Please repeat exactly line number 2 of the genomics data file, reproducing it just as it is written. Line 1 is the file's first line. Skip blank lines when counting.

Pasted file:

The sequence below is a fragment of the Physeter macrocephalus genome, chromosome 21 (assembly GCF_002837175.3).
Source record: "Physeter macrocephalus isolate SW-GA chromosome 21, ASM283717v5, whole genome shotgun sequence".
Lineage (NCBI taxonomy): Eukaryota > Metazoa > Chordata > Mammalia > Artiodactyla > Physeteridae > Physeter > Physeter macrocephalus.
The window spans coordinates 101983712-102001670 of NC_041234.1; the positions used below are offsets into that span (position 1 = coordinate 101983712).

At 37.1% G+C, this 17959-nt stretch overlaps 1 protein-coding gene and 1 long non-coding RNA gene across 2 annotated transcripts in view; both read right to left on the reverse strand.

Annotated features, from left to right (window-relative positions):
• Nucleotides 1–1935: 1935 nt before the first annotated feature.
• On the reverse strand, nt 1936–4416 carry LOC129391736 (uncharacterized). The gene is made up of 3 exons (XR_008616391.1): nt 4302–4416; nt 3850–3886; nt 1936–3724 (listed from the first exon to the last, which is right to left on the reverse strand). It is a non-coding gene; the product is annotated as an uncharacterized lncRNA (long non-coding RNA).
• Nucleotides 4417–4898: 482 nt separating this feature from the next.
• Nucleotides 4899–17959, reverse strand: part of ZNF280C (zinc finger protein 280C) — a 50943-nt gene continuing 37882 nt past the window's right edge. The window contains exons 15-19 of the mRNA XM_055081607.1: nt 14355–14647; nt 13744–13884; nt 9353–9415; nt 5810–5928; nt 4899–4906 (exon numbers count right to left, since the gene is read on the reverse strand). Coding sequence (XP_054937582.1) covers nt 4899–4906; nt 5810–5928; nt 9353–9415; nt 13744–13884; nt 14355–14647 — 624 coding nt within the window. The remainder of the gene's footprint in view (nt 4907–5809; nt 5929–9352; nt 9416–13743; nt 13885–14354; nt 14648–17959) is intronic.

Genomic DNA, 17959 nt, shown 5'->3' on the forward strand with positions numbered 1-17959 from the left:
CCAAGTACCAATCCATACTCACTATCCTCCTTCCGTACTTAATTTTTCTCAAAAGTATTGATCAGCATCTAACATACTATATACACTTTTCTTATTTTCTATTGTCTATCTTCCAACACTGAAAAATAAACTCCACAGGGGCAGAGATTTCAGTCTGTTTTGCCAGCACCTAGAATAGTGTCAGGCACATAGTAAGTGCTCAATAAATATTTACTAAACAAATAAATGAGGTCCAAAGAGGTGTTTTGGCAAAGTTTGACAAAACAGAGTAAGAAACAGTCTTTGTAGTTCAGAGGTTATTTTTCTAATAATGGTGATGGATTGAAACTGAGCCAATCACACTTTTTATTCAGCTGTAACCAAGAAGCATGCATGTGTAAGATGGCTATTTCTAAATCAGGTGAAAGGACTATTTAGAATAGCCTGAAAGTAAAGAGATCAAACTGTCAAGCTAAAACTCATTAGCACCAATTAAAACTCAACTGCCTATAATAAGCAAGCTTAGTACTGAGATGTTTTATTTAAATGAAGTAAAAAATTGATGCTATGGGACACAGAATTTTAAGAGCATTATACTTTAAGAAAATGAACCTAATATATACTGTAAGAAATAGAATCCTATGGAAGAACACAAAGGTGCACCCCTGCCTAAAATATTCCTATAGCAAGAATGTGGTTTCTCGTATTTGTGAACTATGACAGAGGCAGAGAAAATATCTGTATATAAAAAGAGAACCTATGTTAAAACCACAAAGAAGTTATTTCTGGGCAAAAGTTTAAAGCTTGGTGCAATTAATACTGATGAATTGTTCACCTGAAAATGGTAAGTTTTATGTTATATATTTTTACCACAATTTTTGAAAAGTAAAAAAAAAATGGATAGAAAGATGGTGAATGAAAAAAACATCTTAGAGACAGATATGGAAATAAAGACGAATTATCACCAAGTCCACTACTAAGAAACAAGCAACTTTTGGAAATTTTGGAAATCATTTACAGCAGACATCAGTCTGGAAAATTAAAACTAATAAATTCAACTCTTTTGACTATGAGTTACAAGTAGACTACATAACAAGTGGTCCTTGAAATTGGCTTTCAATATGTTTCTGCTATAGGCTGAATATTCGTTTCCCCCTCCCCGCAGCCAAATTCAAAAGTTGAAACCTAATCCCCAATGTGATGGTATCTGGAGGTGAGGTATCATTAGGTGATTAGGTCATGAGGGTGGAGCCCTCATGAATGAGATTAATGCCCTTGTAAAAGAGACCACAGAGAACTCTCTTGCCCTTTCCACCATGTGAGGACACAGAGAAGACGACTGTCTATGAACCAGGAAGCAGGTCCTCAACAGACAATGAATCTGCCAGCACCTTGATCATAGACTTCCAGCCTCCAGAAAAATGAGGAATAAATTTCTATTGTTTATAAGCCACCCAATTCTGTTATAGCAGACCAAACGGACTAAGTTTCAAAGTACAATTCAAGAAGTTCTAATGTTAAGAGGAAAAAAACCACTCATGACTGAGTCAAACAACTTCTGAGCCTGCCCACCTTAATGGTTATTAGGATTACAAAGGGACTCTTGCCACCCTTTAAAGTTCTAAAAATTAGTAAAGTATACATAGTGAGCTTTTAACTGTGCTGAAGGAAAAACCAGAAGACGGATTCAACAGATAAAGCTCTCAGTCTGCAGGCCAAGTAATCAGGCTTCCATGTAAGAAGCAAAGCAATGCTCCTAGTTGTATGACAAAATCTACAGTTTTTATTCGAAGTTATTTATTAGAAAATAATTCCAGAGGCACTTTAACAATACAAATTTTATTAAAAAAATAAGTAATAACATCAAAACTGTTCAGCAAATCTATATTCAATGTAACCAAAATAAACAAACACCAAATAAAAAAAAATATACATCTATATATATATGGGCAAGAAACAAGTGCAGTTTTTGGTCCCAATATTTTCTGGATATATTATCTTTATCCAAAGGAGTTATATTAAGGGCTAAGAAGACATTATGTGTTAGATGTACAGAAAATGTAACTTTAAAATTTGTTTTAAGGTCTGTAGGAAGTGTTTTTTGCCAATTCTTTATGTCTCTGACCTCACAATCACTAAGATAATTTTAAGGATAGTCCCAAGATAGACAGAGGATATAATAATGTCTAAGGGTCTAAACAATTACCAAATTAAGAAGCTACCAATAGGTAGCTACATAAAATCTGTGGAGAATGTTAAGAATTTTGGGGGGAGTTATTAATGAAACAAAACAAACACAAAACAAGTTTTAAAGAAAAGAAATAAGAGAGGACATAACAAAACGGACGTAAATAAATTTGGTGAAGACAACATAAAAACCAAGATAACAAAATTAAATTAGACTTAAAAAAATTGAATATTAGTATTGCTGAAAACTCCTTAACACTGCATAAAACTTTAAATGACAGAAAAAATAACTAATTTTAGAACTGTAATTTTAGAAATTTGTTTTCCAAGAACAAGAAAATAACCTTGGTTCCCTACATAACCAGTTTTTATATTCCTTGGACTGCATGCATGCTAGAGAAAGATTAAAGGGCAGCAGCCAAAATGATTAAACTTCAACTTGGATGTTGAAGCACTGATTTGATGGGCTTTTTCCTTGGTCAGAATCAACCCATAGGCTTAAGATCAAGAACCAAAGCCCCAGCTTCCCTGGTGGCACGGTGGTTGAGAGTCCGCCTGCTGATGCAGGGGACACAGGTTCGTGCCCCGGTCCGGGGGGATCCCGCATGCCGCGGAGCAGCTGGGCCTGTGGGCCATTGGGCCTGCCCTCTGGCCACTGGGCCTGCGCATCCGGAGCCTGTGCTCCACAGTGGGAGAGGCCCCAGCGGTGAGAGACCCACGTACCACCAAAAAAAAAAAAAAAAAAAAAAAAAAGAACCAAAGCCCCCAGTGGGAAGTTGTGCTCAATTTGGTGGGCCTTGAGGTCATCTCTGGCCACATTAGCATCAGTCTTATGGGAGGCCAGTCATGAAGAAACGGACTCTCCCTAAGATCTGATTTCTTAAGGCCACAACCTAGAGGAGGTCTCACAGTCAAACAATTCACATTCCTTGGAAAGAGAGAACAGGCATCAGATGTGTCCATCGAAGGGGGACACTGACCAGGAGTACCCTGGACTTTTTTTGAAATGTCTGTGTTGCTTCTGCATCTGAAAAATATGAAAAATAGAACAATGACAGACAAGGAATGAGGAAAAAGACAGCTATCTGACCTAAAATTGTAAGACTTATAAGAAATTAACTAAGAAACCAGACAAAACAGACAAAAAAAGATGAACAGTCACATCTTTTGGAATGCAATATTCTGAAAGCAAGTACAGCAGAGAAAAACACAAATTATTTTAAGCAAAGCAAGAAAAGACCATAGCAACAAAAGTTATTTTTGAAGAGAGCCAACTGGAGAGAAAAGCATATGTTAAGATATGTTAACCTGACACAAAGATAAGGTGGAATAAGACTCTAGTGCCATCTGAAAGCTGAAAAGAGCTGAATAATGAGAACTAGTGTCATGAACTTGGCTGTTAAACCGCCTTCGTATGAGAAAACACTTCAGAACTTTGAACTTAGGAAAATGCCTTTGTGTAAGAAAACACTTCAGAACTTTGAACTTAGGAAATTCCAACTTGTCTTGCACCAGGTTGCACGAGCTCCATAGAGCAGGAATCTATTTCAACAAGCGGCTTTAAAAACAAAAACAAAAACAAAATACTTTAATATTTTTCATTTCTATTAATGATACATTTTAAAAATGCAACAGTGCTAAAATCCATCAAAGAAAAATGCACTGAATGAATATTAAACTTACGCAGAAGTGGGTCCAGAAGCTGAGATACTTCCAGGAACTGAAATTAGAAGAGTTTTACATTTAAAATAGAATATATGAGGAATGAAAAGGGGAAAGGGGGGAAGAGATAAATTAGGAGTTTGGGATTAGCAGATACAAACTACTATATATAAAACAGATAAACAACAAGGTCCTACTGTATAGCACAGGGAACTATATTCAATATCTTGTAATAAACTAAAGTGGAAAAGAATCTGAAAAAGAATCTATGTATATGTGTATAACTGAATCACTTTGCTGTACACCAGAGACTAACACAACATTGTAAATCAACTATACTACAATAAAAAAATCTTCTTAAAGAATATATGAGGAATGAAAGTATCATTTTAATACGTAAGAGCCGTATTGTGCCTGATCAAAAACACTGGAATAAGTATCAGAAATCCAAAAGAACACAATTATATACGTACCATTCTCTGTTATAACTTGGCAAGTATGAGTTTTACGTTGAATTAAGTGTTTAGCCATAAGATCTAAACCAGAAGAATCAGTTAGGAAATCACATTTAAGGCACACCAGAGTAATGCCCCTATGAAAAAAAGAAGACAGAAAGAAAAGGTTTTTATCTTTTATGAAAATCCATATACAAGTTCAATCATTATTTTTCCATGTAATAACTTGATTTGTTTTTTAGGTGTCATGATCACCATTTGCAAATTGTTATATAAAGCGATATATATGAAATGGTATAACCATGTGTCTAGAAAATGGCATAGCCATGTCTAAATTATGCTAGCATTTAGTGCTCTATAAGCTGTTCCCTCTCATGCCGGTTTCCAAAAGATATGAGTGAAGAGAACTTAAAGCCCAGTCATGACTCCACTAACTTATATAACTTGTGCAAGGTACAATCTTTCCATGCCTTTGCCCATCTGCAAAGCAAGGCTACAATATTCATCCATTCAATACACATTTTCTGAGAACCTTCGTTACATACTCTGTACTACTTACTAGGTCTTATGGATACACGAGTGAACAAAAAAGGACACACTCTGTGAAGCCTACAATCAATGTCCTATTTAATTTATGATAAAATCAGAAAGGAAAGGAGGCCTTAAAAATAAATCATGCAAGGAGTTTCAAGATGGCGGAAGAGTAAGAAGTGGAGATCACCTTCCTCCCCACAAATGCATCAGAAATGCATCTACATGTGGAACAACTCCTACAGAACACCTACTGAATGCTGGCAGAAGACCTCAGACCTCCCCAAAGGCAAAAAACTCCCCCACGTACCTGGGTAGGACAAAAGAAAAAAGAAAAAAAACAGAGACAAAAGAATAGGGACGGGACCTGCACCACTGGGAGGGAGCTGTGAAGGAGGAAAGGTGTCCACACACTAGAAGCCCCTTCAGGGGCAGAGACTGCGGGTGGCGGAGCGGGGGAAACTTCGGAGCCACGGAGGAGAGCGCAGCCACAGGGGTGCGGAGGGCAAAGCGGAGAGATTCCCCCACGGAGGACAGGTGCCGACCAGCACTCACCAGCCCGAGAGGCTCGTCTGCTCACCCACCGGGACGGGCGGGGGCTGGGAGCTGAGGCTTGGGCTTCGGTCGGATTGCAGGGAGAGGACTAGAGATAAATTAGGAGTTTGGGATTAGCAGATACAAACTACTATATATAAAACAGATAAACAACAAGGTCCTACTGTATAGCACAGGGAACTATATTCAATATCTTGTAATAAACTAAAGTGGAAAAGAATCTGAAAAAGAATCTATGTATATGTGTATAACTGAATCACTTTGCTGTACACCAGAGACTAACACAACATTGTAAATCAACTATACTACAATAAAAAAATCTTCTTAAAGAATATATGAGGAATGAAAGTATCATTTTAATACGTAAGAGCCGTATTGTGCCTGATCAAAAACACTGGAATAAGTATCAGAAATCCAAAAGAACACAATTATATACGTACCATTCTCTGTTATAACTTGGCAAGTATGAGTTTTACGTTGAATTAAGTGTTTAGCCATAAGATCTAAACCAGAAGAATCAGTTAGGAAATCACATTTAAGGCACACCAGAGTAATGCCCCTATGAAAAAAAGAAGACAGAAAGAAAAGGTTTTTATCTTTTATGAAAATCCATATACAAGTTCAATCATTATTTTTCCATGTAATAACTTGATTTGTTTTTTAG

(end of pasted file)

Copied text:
Source record: "Physeter macrocephalus isolate SW-GA chromosome 21, ASM283717v5, whole genome shotgun sequence".